Why Oil Prices Will Keep Falling: Record Pumping
Oil prices, down about 30 percent since March, will likely stay under pressure for now based on record global production and softer demand.
West Texas intermediate was trading higher Friday, bouncing more than a percent off its Thursday close of $78.20 per barrel. Brent , the international benchmark, rose back above $90 per barrel Friday.
Despite the blip, though, analysts see oil headed further down.
The reason? The world is now pumping 91.1 million barrels per day, the most ever. At the same time, global demand in May was 89.9 million barrels per day, the International Energy Administration reported.
OPEC production, at more than 31.5 million barrels in May, was also higher than normal, though OPEC last week vowed to maintain its production at 30 million barrels per day.
Crude, like stocks and other risk assets, was part of a turbulent sell off Thursday as fears of slowing global growth gripped markets, which were also beset by speculation about pending bank downgrades and Europe’s sovereign crisis.
John Kilduff of Again Capital said after oil sinks through $78, the next level he is watching is $72 per barrel for WTI. Oil fell this week after the Federal Reserve held off a return to its quantitative easing program, seen as a catalyst for commodities and stock prices.
“If the central banks stay put, they may see that oil is helping them out. $68 is not unconceivable,” Kilduff said.
"I think the slide is going to begin to tail a little. I wouldn't be surprised to see some profit-taking rebounds. The direction for the market tends to be lower, and until we get some better economic conditions, the market is hunting for a bottom," said Gene McGillian, Tradition Energy.
McGillian said the market is heading to the lows of last year, around $75 per barrel for WTI. Brent, already at an 18-month low, could move as low as $80 per barrel.
"I think a lot of the economic worries have been priced in for the moment and the market's catching its collective breath right now," he said.
Citigroup’s Ed Morse, who heads commodities research, doesn’t expect oil to keep falling for long, but he doesn’t expect it to get back to its year highs soon either. “We think there’s no reason for a sustained price recovery for Brent above $100 or WTI above $85 through the second half of the year,” he said.
But risks return next week when there's a new batch of U.S. data, and the EU leaders meet at the end of the week on the sovereign debt crisis.
The increased production is the result of more oil coming from Saudi Arabia, as that country responded to sanctions against Iran, and increased output from Iraq and Libya. There is also a new flood of crude being produced in North America.
“We’re (the U.S.) probably close to 6.4 million barrels a day, the highest in 13 years,” said Andrew Lipow, president of Lipow Oil Associates. “My unofficial estimate compared to last June, is we’re probably up 800,000 barrels, and that is about a 14 percent increase year-over-year. It’s huge, and it’s being led by North Dakota and Texas. It’s just unbelievable.”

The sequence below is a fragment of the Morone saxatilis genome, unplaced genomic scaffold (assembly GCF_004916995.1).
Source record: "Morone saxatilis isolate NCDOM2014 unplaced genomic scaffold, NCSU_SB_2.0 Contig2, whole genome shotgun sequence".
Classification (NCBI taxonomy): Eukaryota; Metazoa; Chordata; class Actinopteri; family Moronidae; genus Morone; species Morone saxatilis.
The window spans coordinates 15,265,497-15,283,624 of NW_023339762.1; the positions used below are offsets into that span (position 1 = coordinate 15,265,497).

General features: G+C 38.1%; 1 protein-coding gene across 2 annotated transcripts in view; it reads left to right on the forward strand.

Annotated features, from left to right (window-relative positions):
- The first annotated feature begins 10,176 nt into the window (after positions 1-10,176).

The unexpected supply increase also collides with a softening in demand. “We’re producing about a million barrels a day more than we’re consuming. That’s starting to be a lot,” said Kilduff.
"This is somewhat unexpected. I think that demand had been seen for a long time as being insatiable, and clearly now we've gotten ahead of it on the supply curve and the market's having to grapple with it," he said.
The Iran issue
The IEA this month said the market is not oversupplied, just "better" supplied. It maintains its view that demand growth will be 0.8 million barrels per day in 2012, but it says slower GDP growth could threaten that expectation. It also warned that sanctions on Iran oil exports could push prices higher again, and that demand should pick up from power suppliers and others.
IHS CERA Chairman Daniel Yergin, speaking by phone from the St. Petersburg International Economic Forum, said the higher OPEC production level made sense just several months ago, when speculation around the Iranian reaction to sanctions sent prices higher.
“It was a quite remarkable period when you go back four months ago. Oil prices got as high as $128 and people were talking about $160, and now it’s at $90,” he said.
“It shows three things: the relentless increase in supply, particularly led by the Saudis, who have been producing very steadily at high volumes since last year and the beginning of this year. Secondly, it reflects the growth of oil from countries as diverse as Iraq and the United states,” said Yergin.
“The supply situation is very different than it was three months ago when Iran was threatening to close the Strait of Hormuz, and the other thing is the bad economic news and weak demand,” he added.
The U.S. has restricted dealings with the Iranian central bank, and Europe has sanctioned Iranian oil starting at end of this month
Yergin said some of the Iranian oil has already been taken out of the market and the drop in oil prices is also pinching Iran, which has been engaged in talks with a group of six nations on its nuclear program.
So far, Iran refuses to abandon its uranium enrichment program, denying it is seeking to develop nuclear weapons.
The Iran situation remains a wild card for oil prices. The IEA also reported that preliminary data indicates imports of Iranian crude by major consumers had fallen by 1 million barrels per day in April and May from levels seen last year.